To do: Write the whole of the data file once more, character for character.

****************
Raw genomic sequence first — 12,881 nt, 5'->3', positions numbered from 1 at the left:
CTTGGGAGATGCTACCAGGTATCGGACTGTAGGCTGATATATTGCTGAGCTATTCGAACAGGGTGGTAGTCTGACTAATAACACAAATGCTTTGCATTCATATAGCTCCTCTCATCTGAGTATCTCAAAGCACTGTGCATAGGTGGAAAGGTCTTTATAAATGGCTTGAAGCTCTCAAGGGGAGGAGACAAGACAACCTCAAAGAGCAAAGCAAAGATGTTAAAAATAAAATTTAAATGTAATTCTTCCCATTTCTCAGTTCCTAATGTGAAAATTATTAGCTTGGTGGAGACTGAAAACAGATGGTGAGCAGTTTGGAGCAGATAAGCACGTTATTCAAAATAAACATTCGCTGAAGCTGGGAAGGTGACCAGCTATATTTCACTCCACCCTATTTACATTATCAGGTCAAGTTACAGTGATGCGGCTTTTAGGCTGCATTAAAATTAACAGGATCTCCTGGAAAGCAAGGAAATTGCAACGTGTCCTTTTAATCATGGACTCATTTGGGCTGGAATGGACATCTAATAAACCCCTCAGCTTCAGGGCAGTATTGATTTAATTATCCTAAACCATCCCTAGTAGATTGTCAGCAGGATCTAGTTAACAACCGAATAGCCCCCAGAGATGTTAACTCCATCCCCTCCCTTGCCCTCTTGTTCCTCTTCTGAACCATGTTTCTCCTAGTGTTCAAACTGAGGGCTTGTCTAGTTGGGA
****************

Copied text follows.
Raw genomic sequence first — 12,881 nt, 5'->3', positions numbered from 1 at the left:
CTTGGGAGATGCTACCAGGTATCGGACTGTAGGCTGATATATTGCTGAGCTATTCGAACAGGGTGGTAGTCTGACTAATAACACAAATGCTTTGCATTCATATAGCTCCTCTCATCTGAGTATCTCAAAGCACTGTGCATAGGTGGAAAGGTCTTTATAAATGGCTTGAAGCTCTCAAGGGGAGGAGACAAGACAACCTCAAAGAGCAAAGCAAAGATGTTAAAAATAAAATTTAAATGTAATTCTTCCCATTTCTCAGTTCCTAATGTGAAAATTATTAGCTTGGTGGAGACTGAAAACAGATGGTGAGCAGTTTGGAGCAGATAAGCACGTTATTCAAAATAAACATTCGCTGAAGCTGGGAAGGTGACCAGCTATATTTCACTCCACCCTATTTACATTATCAGGTCAAGTTACAGTGATGCGGCTTTTAGGCTGCATTAAAATTAACAGGATCTCCTGGAAAGCAAGGAAATTGCAACGTGTCCTTTTAATCATGGACTCATTTGGGCTGGAATGGACATCTAATAAACCCCTCAGCTTCAGGGCAGTATTGATTTAATTATCCTAAACCATCCCTAGTAGATTGTCAGCAGGATCTAGTTAACAACCGAATAGCCCCCAGAGATGTTAACTCCATCCCCTCCCTTGCCCTCTTGTTCCTCTTCTGAACCATGTTTCTCCTAGTGTTCAAACTGAGGGCTTGTCTAGTTGGGA